Magazine article The Spectator

Public-Sector Fat Cats

Magazine article The Spectator

Public-Sector Fat Cats

Article excerpt

Anyone organising a protest against fat-cat pay should bear in mind the experience of a group of gas customers who recently attempted to take a 40-stone sow called Winnie to the AGM of energy company Centrica in Birmingham. She was to sit on the pavement before the press cameras and be fed a bucket of swill to symbolise the supposed corporate greed which has pushed up gas prices by 12 per cent in two years.

What the organisers had failed to take into account was the bureaucracy now involved in handling a pig. First, the protesters were made to apply for an animal-movement licence. That hurdle overcome, it then transpired that they also required something called an 'animal-welfare licence'. After some consideration, Birmingham City Council decided that the criteria for this licence could not be met, and the stunt had to be called off.

The story poses the question: who is the real drain on the public - a small group of corporate fat cats who have helped themselves to a generous slice of their companies' profits, or the vast and growing army of state functionaries paid, at taxpayers' expense, to enforce petty rules? To read the commentary of the past few days, there is no contest. The angry GlaxoSmithKline shareholders who voted down a pay package proposed for the company's chief executive, Jean-Pierre Gamier, were warmly applauded on all sides.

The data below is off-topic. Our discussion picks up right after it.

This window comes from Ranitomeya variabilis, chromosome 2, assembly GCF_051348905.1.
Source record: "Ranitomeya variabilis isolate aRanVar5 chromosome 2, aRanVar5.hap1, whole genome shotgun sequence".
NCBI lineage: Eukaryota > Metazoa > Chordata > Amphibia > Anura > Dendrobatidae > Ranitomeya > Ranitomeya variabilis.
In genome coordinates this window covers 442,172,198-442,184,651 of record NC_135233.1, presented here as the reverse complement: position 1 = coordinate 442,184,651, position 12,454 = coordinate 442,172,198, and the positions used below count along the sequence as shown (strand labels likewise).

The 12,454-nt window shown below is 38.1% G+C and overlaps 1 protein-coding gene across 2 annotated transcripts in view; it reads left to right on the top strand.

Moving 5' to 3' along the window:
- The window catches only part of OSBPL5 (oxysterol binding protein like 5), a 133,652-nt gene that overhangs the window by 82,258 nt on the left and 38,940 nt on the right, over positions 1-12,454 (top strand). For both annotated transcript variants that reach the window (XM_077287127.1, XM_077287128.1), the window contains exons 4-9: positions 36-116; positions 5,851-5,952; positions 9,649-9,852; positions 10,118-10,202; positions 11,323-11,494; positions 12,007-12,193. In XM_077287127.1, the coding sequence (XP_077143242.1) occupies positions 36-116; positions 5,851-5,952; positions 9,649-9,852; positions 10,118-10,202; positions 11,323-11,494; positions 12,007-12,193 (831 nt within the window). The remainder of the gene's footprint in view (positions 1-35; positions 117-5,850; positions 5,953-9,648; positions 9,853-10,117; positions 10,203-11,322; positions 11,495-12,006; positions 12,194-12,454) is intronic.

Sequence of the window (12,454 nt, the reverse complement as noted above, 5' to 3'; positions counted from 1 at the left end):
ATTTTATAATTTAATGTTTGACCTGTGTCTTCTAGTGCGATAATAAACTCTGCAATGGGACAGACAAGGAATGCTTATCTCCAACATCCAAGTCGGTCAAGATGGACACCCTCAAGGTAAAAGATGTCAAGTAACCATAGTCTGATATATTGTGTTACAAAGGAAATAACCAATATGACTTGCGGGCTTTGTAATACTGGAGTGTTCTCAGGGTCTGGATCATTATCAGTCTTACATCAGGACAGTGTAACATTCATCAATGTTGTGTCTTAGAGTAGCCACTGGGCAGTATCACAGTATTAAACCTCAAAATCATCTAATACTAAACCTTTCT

The secretary of State for Trade and Industry, Patricia Hewitt, described the shareholders' actions as 'justified fury'. Brendan Barber, general secretary-elect of the TUC, thundered that 'Britain's boardrooms are on notice, but there is no guarantee that they will act unless the government changes the law to ban payments for failure'. Even Neil Collins, City editor of the Daily Telegraph, appeared to be ready to haul Monsieur Garnier off to the Bastille.

That shareholders have the right to vote against their board, and if they so desire sack the boss, is undeniable. They do, after all, own the company. Whether the wider public has any reason to be upset by Mr Garnier's pay packet is another matter. In a rare case of wise judgment, Ms Hewitt has rejected demands that the government take it upon itself to decide how much the leaders of private-sector companies be paid. But some of the suggestions being put forward, many of which are being considered by the government, are equally absurd. The Amicus union has demanded that a workers' representative be put on the remuneration committee of every company. Not even the Tolpuddle Martyrs saw it as their business to decide how many bushels of corn a Dorset yeoman should be entitled to; their concern was limited to their own pay and conditions. …

Search by... Author
Show... All Results Primary Sources Peer-reviewed

Oops!

An unknown error has occurred. Please click the button below to reload the page. If the problem persists, please try again in a little while.